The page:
I have just returned from a short holiday in India. It was an enjoyable and interesting trip in many ways. The last time I visited the country was in 2006, so this holiday enabled me to take stock of changes that have happened since then. This time I was determined to see some places other than my relatives’ houses because having a young daughter, who was born in the UK but has no knowledge of India, I wanted her to come away with a reasonably good impression of the country.
We landed in Mumbai on 14 August 2009, just one day before Independence Day. Mumbai was in a state of panic about swine flu. After disembarking, all passengers on my flight from London were screened for the illness. The screening process was largely a paperwork exercise, which wasted half an hour and left me wondering: was targeting foreigners the best way of tackling the virus given that it had already spread to India?
Despite warnings about possible terrorist attacks in the run-up to Independence Day, I did go out and see some of the major landmarks in the city of Mumbai including Nariman Point, the Gateway of India, the Taj Hotel, Malabar Hills, and Juhu Beach. The Taj Hotel has been largely restored to its erstwhile glory following the terror attacks in November 2008. It is a majestic building, as is the Gateway of India, just a stone throw away. I didn’t like Juhu Beach, which makes much derided Blackpool Beach seem clean. The many new shopping malls in Mumbai are very popular with the middle classes.
Mumbai is a city of striking contrasts. Here you find people from all walks of life, and all parts of India, and their differences are bewildering. The poor are very poor, and the rich are very rich. In Mumbai, people from just about every state in India rub shoulders with each other. The dilapidated buildings of Dharavi contrast with the tall, modern skyscrapers in the heart of the city. It is a bustling, noisy cosmopolitan that never sleeps. Unfortunately the traffic can be a nightmare, due to the burgeoning population, but that is a fact of life in every major town or city of India today.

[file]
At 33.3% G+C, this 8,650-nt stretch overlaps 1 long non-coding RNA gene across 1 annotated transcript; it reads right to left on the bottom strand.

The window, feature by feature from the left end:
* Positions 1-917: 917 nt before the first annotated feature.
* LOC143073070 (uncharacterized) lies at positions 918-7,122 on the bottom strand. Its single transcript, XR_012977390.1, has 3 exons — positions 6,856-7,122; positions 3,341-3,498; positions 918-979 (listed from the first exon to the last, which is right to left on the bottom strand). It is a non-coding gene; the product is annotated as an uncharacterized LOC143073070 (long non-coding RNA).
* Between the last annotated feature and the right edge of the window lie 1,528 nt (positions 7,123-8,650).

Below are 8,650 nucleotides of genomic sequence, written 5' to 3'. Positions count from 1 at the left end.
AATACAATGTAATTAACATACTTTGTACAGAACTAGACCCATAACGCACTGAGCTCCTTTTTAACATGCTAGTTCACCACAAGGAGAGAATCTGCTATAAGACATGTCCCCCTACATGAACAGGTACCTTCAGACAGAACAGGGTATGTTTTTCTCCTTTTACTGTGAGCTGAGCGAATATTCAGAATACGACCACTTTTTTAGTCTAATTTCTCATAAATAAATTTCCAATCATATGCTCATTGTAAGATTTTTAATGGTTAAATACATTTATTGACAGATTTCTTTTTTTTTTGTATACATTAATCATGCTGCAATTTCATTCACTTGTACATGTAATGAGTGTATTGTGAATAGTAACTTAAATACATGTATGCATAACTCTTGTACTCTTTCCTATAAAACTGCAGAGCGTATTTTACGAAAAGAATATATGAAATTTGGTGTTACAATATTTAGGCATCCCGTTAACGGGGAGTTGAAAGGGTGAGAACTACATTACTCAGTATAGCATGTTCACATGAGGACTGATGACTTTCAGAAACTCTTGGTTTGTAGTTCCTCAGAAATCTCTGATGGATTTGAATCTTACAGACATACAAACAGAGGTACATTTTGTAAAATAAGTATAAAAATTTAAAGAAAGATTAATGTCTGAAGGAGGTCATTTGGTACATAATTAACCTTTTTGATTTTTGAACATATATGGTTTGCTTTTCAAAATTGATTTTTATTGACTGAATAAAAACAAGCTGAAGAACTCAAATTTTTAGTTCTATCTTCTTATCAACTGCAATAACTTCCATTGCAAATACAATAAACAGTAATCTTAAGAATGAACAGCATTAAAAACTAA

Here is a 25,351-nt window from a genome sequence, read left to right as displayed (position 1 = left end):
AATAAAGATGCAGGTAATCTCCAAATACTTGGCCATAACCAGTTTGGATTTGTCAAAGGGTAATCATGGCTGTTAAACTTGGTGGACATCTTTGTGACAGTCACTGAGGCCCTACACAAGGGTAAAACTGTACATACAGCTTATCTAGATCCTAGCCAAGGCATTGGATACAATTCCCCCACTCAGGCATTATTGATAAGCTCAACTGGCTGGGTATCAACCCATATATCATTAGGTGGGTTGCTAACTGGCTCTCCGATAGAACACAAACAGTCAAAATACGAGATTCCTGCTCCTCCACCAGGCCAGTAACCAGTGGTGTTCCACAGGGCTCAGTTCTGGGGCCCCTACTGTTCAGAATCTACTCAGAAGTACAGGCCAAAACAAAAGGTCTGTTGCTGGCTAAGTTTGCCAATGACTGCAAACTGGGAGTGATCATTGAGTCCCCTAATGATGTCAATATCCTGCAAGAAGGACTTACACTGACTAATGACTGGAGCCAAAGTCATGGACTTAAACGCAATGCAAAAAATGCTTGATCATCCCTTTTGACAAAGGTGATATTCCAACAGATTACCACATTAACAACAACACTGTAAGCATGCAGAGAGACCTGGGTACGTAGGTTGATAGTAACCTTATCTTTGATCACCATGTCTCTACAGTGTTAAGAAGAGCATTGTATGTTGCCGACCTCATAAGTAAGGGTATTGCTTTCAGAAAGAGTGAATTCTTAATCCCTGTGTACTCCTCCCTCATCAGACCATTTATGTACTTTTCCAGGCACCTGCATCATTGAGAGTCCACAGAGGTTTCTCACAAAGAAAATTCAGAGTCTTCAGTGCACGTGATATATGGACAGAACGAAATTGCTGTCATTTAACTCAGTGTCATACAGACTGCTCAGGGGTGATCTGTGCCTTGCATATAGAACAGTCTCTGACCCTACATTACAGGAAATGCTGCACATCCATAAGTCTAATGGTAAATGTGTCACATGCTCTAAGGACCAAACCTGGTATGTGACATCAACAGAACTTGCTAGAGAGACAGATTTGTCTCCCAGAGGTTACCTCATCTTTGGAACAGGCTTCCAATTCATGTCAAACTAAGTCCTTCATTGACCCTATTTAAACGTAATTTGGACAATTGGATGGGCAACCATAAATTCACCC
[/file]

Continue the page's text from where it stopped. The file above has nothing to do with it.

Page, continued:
After spending a couple of days in Mumbai, we flew down to Kochi and headed to Thrissur in the centre of Kerala. Thrissur is Kerala’s cultural capital, having a number of Hindu temples and Christian churches. Every year the Thrissur Pooram festival, held near Vadakkumnathan Temple in the centre of the city, is celebrated with much gusto by thousands of people, featuring caparisoned elephants and fireworks. The city is also famous for gold jewellery, producing 70% of Kerala’s ornaments. A number of new hotels have come up in Thrissur in recent years.
After visiting my in-laws and my mother’s family in Thrissur, we travelled north to Kozhikode by train. Train travel in India is much more comfortable, and less hazardous, than travelling by car. The passenger compartments are not always tidy, the food can be dodgy, but train travel in India is cheap; it is the best way to see the country. Now more of the tracks are becoming electrified, reducing the dependence on that polluting fossil fuel, diesel.
Situated on the Malabar Coast, Kozhikode is a bustling, multiethnic and muilti-religious city. Although Hindus form the largest community there is a substantial Muslim population here, and a smaller Christian community. The city played an important role in the spice trade during the Middle Ages, and even today there is a strong mercantile character about it. The shopping centre has expanded in recent years, with a wide variety of shops selling anything from Halwa to sarees.
We spent a couple of days in Kozhikode, visiting some of my paternal aunties, and then we travelled south to Alleppey. At Alleppey station, our tour operator from Indian Panorama met us and took us to the houseboat jetty. Alleppey is a small town where the main business is fishing, and more recently tourism. I was impressed with the facilities on board our houseboat including an area at the front for sightseeing and dining, an air-conditioned bedroom and en-suite bathroom, and a kitchen at the back for preparing food. The boat was manned by three crew members including the cook.